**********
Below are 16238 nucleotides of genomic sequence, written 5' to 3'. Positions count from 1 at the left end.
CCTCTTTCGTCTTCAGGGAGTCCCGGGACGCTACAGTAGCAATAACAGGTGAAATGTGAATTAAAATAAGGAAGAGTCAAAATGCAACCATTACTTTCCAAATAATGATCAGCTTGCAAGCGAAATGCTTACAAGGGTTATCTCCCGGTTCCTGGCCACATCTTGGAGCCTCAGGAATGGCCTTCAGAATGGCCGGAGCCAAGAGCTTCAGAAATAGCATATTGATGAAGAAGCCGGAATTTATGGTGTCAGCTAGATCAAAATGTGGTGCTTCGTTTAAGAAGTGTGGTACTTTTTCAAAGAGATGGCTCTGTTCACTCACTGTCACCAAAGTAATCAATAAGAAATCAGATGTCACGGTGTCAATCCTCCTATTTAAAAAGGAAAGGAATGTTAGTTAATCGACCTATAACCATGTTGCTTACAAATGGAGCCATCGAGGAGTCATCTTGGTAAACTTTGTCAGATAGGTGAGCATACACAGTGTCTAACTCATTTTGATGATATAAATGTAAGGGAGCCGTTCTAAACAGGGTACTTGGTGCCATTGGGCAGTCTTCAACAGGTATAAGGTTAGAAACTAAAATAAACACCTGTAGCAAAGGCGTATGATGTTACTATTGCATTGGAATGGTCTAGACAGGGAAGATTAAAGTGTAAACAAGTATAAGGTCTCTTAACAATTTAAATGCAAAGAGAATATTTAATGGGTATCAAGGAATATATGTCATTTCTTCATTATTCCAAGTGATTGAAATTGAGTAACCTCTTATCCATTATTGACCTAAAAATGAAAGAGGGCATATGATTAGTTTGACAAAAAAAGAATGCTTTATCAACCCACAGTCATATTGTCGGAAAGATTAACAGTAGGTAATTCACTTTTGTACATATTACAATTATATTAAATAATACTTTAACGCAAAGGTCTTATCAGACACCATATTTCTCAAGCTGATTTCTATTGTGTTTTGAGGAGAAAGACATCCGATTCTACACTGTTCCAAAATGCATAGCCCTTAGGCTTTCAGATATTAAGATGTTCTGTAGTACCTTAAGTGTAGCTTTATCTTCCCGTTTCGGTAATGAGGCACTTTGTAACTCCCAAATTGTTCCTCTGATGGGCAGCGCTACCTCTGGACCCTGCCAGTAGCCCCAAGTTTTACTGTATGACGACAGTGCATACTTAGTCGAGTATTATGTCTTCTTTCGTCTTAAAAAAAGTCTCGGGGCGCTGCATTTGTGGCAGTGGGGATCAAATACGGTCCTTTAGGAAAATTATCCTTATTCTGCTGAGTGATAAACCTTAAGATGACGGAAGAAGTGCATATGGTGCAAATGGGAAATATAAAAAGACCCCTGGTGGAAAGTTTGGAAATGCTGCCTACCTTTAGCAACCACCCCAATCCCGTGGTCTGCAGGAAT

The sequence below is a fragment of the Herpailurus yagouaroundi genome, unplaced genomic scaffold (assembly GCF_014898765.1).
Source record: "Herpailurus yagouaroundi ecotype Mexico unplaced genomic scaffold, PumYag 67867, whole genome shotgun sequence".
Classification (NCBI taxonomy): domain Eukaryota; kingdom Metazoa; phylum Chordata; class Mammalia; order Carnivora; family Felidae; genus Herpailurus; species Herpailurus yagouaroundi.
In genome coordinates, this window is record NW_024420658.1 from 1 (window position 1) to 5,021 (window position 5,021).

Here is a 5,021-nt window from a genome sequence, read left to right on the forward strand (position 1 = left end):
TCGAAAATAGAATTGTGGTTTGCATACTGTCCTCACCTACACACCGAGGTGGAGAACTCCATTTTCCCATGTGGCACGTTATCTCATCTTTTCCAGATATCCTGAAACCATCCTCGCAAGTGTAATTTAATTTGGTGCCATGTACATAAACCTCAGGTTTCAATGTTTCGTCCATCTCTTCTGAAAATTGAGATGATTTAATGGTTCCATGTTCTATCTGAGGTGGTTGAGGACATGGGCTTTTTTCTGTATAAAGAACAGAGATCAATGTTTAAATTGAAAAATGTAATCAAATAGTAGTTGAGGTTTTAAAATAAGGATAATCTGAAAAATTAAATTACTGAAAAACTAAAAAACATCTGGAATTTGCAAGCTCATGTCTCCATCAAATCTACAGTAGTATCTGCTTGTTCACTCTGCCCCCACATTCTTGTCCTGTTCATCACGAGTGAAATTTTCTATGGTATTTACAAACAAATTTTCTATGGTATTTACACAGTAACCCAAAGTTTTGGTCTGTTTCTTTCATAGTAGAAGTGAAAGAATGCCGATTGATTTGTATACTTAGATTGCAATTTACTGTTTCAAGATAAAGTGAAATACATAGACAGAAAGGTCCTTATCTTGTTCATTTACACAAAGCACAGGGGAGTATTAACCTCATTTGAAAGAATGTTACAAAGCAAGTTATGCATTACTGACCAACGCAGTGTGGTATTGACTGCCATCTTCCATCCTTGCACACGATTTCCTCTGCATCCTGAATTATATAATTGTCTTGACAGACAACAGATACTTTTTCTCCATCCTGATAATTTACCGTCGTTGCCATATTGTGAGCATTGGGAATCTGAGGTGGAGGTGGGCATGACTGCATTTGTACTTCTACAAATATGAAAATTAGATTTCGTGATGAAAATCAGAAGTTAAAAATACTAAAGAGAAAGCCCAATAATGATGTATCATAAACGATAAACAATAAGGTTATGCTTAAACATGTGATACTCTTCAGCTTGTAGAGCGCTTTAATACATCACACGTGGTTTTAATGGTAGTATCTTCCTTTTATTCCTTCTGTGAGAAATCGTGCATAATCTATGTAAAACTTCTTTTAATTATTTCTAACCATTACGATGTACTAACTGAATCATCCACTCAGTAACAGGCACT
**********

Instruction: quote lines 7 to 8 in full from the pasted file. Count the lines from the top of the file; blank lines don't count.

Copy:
Here is a 5,021-nt window from a genome sequence, read left to right on the forward strand (position 1 = left end):
TCGAAAATAGAATTGTGGTTTGCATACTGTCCTCACCTACACACCGAGGTGGAGAACTCCATTTTCCCATGTGGCACGTTATCTCATCTTTTCCAGATATCCTGAAACCATCCTCGCAAGTGTAATTTAATTTGGTGCCATGTACATAAACCTCAGGTTTCAATGTTTCGTCCATCTCTTCTGAAAATTGAGATGATTTAATGGTTCCATGTTCTATCTGAGGTGGTTGAGGACATGGGCTTTTTTCTGTATAAAGAACAGAGATCAATGTTTAAATTGAAAAATGTAATCAAATAGTAGTTGAGGTTTTAAAATAAGGATAATCTGAAAAATTAAATTACTGAAAAACTAAAAAACATCTGGAATTTGCAAGCTCATGTCTCCATCAAATCTACAGTAGTATCTGCTTGTTCACTCTGCCCCCACATTCTTGTCCTGTTCATCACGAGTGAAATTTTCTATGGTATTTACAAACAAATTTTCTATGGTATTTACACAGTAACCCAAAGTTTTGGTCTGTTTCTTTCATAGTAGAAGTGAAAGAATGCCGATTGATTTGTATACTTAGATTGCAATTTACTGTTTCAAGATAAAGTGAAATACATAGACAGAAAGGTCCTTATCTTGTTCATTTACACAAAGCACAGGGGAGTATTAACCTCATTTGAAAGAATGTTACAAAGCAAGTTATGCATTACTGACCAACGCAGTGTGGTATTGACTGCCATCTTCCATCCTTGCACACGATTTCCTCTGCATCCTGAATTATATAATTGTCTTGACAGACAACAGATACTTTTTCTCCATCCTGATAATTTACCGTCGTTGCCATATTGTGAGCATTGGGAATCTGAGGTGGAGGTGGGCATGACTGCATTTGTACTTCTACAAATATGAAAATTAGATTTCGTGATGAAAATCAGAAGTTAAAAATACTAAAGAGAAAGCCCAATAATGATGTATCATAAACGATAAACAATAAGGTTATGCTTAAACATGTGATACTCTTCAGCTTGTAGAGCGCTTTAATACATCACACGTGGTTTTAATGGTAGTATCTTCCTTTTATTCCTTCTGTGAGAAATCGTGCATAATCTATGTAAAACTTCTTTTAATTATTTCTAACCATTACGATGTACTAACTGAATCATCCACTCAGTAACAGGCACT